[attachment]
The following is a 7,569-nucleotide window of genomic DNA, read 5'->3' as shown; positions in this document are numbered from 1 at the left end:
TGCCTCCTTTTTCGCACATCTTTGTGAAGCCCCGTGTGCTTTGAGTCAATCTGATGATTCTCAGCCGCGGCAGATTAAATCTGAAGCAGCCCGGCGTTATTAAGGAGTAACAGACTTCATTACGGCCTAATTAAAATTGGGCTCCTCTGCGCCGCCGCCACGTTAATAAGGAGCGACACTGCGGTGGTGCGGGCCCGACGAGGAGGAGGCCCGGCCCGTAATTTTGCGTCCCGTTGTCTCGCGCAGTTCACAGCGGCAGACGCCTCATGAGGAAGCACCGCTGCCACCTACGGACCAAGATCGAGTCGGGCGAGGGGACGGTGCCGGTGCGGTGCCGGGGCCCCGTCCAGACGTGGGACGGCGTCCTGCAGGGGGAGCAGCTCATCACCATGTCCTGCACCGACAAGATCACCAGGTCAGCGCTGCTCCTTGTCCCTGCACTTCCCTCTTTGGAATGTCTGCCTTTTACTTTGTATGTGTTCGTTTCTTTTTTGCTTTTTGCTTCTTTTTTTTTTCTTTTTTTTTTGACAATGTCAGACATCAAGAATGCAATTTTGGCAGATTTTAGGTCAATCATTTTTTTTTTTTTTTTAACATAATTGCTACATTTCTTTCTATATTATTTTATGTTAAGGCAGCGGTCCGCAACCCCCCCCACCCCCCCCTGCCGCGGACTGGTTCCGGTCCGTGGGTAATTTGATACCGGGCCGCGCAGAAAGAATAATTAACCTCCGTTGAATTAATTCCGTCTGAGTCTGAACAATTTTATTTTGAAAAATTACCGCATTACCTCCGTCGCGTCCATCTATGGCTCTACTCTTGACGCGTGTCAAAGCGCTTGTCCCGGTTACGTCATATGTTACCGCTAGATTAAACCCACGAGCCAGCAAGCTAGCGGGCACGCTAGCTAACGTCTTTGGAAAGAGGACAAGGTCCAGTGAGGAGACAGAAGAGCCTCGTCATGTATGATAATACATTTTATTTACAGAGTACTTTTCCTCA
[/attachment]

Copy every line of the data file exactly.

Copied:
The following is a 7,569-nucleotide window of genomic DNA, read 5'->3' as shown; positions in this document are numbered from 1 at the left end:
TGCCTCCTTTTTCGCACATCTTTGTGAAGCCCCGTGTGCTTTGAGTCAATCTGATGATTCTCAGCCGCGGCAGATTAAATCTGAAGCAGCCCGGCGTTATTAAGGAGTAACAGACTTCATTACGGCCTAATTAAAATTGGGCTCCTCTGCGCCGCCGCCACGTTAATAAGGAGCGACACTGCGGTGGTGCGGGCCCGACGAGGAGGAGGCCCGGCCCGTAATTTTGCGTCCCGTTGTCTCGCGCAGTTCACAGCGGCAGACGCCTCATGAGGAAGCACCGCTGCCACCTACGGACCAAGATCGAGTCGGGCGAGGGGACGGTGCCGGTGCGGTGCCGGGGCCCCGTCCAGACGTGGGACGGCGTCCTGCAGGGGGAGCAGCTCATCACCATGTCCTGCACCGACAAGATCACCAGGTCAGCGCTGCTCCTTGTCCCTGCACTTCCCTCTTTGGAATGTCTGCCTTTTACTTTGTATGTGTTCGTTTCTTTTTTGCTTTTTGCTTCTTTTTTTTTTCTTTTTTTTTTGACAATGTCAGACATCAAGAATGCAATTTTGGCAGATTTTAGGTCAATCATTTTTTTTTTTTTTTTAACATAATTGCTACATTTCTTTCTATATTATTTTATGTTAAGGCAGCGGTCCGCAACCCCCCCCACCCCCCCCTGCCGCGGACTGGTTCCGGTCCGTGGGTAATTTGATACCGGGCCGCGCAGAAAGAATAATTAACCTCCGTTGAATTAATTCCGTCTGAGTCTGAACAATTTTATTTTGAAAAATTACCGCATTACCTCCGTCGCGTCCATCTATGGCTCTACTCTTGACGCGTGTCAAAGCGCTTGTCCCGGTTACGTCATATGTTACCGCTAGATTAAACCCACGAGCCAGCAAGCTAGCGGGCACGCTAGCTAACGTCTTTGGAAAGAGGACAAGGTCCAGTGAGGAGACAGAAGAGCCTCGTCATGTATGATAATACATTTTATTTACAGAGTACTTTTCCTCA